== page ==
What Is a Barrier Cream?

Vaseline is a type of barrier cream that protects skin.
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  • Written By: Amy Hunter
  • Edited By: Bronwyn Harris
  • Last Modified Date: 21 September 2014
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The traditional use for a barrier cream is to provide a barrier between the skin and the outside environment. Barrier creams are often used by people who work with caustic chemicals or other hazards that would damage their skin. A more common use for barrier ointments is for people that suffer from urinary incontinence.

Urine is an irritating substance, and the skin in that region is very sensitive. It is common for people who suffer from urinary incontinence to experience irritation and even infections where their skin is exposed to urine.

Using a barrier cream is an effective way to keep the skin from becoming irritated. There are a variety of widely available barrier creams. The type that you choose for your skin will depend on your budget as well as the degree of irritation you are experiencing.

If your skin is in good condition, but you want to make sure it stays that way, a barrier cream alternative, such as VaselineĀ® or other petroleum jelly may be all that you need to keep your skin in shape. If you are already experiencing irritation, you may need something stronger. An over the counter barrier cream, like the type that parents use on their childrenā€™s diaper rash, is an effective and affordable choice.

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If the irritation is more severe, or it appears that you have developed a skin condition in the area, it may be necessary to use an antibacterial or antifungal cream to treat the area. You may want to add a protective layer of petroleum jelly over the top of the antifungal or antibacterial cream. Neither of these are a traditional barrier cream, so they will not provide a sufficient level of protection from moisture. They will only treat the existing condition.

Through the vigilant use of barrier creams, it is possible to prevent many of the skin conditions that develop as a side effect of urinary incontinence. It is important to realize, however, that complications may still occur. If you develop a skin condition that does not respond quickly to treatment, see a physician. The skin is a marvelous organ that can quickly heal itself. If it does not do so after you begin applying a barrier cream, it is possible that you have developed a serious complication.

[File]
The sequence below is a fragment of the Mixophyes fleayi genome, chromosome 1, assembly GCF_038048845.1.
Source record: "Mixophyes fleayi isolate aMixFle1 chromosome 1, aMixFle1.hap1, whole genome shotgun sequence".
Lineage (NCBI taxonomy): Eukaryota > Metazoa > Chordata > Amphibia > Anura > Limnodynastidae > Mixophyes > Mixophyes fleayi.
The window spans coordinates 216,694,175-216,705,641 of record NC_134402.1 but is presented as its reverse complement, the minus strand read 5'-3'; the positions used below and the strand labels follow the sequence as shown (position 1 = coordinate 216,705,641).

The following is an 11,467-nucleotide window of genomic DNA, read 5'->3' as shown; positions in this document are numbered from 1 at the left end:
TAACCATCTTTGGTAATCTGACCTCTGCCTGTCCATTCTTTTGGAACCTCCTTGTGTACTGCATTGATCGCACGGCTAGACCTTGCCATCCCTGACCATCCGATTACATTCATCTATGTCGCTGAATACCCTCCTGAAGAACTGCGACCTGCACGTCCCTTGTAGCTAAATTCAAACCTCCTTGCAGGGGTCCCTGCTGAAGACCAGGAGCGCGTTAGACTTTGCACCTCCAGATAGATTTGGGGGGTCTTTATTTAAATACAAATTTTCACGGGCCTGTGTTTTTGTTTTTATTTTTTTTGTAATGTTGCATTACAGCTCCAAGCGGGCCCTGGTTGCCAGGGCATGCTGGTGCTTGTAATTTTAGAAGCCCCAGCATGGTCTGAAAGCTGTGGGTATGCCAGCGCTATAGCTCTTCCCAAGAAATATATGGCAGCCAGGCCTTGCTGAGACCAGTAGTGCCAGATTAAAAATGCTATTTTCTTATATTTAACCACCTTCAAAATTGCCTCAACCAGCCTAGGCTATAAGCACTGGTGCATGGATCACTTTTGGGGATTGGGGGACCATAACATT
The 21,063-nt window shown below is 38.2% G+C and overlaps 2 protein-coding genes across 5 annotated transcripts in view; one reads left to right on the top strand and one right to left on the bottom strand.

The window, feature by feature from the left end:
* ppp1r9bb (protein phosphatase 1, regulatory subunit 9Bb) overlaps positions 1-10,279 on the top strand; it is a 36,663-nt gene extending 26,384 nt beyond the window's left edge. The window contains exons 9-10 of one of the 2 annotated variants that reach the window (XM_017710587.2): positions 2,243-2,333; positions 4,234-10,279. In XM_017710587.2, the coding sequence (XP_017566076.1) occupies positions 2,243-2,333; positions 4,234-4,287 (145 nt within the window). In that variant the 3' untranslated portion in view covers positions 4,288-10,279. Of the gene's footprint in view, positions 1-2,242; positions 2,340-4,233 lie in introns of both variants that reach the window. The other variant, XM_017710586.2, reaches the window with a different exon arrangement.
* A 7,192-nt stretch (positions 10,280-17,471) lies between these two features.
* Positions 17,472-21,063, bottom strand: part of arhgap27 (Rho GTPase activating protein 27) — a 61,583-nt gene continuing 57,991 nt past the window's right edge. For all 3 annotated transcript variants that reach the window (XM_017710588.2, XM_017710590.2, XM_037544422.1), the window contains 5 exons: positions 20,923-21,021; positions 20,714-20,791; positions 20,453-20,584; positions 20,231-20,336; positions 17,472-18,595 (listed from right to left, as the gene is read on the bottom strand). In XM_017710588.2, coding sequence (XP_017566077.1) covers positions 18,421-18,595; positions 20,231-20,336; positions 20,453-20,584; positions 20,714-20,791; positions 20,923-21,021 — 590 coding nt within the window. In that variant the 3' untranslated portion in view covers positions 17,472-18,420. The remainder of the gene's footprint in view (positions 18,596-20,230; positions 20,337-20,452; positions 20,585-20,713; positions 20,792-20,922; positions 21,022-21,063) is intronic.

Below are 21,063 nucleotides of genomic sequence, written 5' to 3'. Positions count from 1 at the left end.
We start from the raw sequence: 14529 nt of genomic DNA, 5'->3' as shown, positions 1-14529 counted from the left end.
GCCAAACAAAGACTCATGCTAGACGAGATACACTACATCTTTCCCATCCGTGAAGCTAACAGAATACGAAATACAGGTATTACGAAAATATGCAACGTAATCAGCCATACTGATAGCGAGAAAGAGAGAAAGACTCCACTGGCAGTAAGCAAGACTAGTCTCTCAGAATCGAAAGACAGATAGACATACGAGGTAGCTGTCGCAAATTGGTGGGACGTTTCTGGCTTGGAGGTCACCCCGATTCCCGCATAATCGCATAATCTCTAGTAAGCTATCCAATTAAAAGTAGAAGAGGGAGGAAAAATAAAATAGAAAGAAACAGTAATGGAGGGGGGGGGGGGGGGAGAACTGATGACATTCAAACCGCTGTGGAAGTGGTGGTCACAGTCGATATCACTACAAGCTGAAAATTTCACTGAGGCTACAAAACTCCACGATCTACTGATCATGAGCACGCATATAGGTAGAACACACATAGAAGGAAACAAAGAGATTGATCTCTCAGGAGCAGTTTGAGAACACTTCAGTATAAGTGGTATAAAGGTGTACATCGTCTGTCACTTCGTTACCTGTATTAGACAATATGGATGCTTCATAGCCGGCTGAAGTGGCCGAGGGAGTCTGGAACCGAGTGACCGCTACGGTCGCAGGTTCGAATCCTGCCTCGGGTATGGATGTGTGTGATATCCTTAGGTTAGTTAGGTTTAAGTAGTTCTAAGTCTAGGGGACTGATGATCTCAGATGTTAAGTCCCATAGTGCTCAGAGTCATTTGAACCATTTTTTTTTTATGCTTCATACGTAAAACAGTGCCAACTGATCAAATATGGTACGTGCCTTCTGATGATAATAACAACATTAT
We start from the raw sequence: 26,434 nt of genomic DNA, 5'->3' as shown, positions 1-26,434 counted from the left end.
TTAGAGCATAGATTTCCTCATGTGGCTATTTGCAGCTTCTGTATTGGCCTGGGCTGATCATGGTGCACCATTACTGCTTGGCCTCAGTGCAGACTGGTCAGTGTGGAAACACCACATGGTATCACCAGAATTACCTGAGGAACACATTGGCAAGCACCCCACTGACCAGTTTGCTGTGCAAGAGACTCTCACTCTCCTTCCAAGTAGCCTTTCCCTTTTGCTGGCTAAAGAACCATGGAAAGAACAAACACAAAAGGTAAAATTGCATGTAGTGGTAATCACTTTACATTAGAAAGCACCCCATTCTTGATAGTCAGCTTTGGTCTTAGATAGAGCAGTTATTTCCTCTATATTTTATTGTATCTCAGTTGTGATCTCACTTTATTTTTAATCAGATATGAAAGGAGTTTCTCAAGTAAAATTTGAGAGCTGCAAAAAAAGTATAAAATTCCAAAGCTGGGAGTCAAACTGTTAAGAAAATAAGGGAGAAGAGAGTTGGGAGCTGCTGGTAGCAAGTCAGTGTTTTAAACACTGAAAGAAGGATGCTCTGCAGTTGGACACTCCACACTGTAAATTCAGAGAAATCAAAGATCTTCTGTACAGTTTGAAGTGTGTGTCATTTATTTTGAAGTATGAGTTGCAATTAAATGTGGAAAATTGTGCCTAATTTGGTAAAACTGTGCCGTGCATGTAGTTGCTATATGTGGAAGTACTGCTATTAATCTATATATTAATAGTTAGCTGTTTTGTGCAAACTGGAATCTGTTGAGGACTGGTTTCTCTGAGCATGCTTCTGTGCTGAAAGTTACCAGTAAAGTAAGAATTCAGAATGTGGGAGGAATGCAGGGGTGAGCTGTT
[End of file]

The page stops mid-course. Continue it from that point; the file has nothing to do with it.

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Discuss this Article

Triumph777
Post 5

You should try out an amazing skin cream called Formula II. You can buy it online.

It contains three types of waxes that function as great barriers for skin protection. I have used it for years for severe dry skin on my hands and elbows. Many people also claim it is great for eczema and in aiding the prevention of pressure ulcers. Good luck!

anon134220
Post 4

I've been reading some of the comments with great interest. Unfortunately, some barrier creams are either to greasy and they block the pores as well as impede mobility or they wash off after exposure to water and detergents and therefore you have to remember to reapply every time you wash your hands.

A true barrier cream allows the skin to breathe and heal naturally without allowing the external environment (whatever that may be) to affect the natural healing process that our skin requires. One great product on the market today is called 'Hand Shield'.

TunaLine
Post 3

Has anybody used Cavilon Durable Barrier Cream? I'm looking for a good one for my great aunt, since her bladder control isn't so good these days.

Any information on Cavilon? I'd really appreciate it.

gregg1956
Post 2

I've heard that there are also some industrial occupations for cream barriers. For instance, some mechanics use a hand barrier cream to keep their skin from absorbing excess oils or toxins from all the materials they use.

I know that some doctors prescribe it too for people with contact dermatitis, though that's usually a dimethicone barrier cream or a zinc oxide barrier cream, rather than an industrial one.

In very severe cases, for instance, when a person may need to block their pores all together to keep from absorbing something, they can use a barrier cream that has clay in it to physically block the pores.

Charlie89
Post 1

Unfortunately, skin barrier cream is one of those things that you never think about until you need it. My father was in and out of the hospital for quite some time because of an infection he developed at his nursing home due to urinary incontinence.

They had failed to use a barrier skin cream on him, and he got a severe skin condition that later got infected.

Needless to say, now that he's doing better, we keep a protective barrier cream on him all the time. It's not the most pleasant thing to think about, but believe me, the consequences are much worse if you don't use a moisture barrier cream than if you just do it.

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